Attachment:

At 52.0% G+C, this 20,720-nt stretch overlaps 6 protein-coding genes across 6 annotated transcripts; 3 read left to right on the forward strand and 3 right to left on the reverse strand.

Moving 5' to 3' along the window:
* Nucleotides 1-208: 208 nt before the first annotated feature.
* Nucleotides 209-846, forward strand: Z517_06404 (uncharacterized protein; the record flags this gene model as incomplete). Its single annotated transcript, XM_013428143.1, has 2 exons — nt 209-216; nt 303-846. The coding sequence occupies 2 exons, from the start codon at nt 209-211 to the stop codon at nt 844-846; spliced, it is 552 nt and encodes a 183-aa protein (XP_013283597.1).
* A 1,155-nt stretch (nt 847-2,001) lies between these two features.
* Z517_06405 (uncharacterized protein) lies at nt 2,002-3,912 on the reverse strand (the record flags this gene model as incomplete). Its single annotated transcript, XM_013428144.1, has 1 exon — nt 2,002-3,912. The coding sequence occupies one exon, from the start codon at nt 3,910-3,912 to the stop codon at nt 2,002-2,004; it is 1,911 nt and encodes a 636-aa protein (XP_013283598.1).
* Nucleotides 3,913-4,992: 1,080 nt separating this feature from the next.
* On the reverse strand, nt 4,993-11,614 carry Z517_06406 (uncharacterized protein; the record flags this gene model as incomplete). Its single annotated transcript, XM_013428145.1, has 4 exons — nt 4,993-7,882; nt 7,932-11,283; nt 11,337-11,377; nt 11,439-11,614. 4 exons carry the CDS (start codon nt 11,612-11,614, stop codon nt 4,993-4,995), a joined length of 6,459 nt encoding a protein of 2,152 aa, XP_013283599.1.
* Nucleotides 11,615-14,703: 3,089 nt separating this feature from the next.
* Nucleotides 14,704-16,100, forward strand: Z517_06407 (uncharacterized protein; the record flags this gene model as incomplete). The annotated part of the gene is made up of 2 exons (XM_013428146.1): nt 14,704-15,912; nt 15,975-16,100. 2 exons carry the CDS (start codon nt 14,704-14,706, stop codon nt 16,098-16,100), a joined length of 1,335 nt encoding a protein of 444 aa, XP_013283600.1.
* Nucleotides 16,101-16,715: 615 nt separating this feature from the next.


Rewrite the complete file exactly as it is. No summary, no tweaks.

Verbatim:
At 52.0% G+C, this 20,720-nt stretch overlaps 6 protein-coding genes across 6 annotated transcripts; 3 read left to right on the forward strand and 3 right to left on the reverse strand.

Moving 5' to 3' along the window:
* Nucleotides 1-208: 208 nt before the first annotated feature.
* Nucleotides 209-846, forward strand: Z517_06404 (uncharacterized protein; the record flags this gene model as incomplete). Its single annotated transcript, XM_013428143.1, has 2 exons — nt 209-216; nt 303-846. The coding sequence occupies 2 exons, from the start codon at nt 209-211 to the stop codon at nt 844-846; spliced, it is 552 nt and encodes a 183-aa protein (XP_013283597.1).
* A 1,155-nt stretch (nt 847-2,001) lies between these two features.
* Z517_06405 (uncharacterized protein) lies at nt 2,002-3,912 on the reverse strand (the record flags this gene model as incomplete). Its single annotated transcript, XM_013428144.1, has 1 exon — nt 2,002-3,912. The coding sequence occupies one exon, from the start codon at nt 3,910-3,912 to the stop codon at nt 2,002-2,004; it is 1,911 nt and encodes a 636-aa protein (XP_013283598.1).
* Nucleotides 3,913-4,992: 1,080 nt separating this feature from the next.
* On the reverse strand, nt 4,993-11,614 carry Z517_06406 (uncharacterized protein; the record flags this gene model as incomplete). Its single annotated transcript, XM_013428145.1, has 4 exons — nt 4,993-7,882; nt 7,932-11,283; nt 11,337-11,377; nt 11,439-11,614. 4 exons carry the CDS (start codon nt 11,612-11,614, stop codon nt 4,993-4,995), a joined length of 6,459 nt encoding a protein of 2,152 aa, XP_013283599.1.
* Nucleotides 11,615-14,703: 3,089 nt separating this feature from the next.
* Nucleotides 14,704-16,100, forward strand: Z517_06407 (uncharacterized protein; the record flags this gene model as incomplete). The annotated part of the gene is made up of 2 exons (XM_013428146.1): nt 14,704-15,912; nt 15,975-16,100. 2 exons carry the CDS (start codon nt 14,704-14,706, stop codon nt 16,098-16,100), a joined length of 1,335 nt encoding a protein of 444 aa, XP_013283600.1.
* Nucleotides 16,101-16,715: 615 nt separating this feature from the next.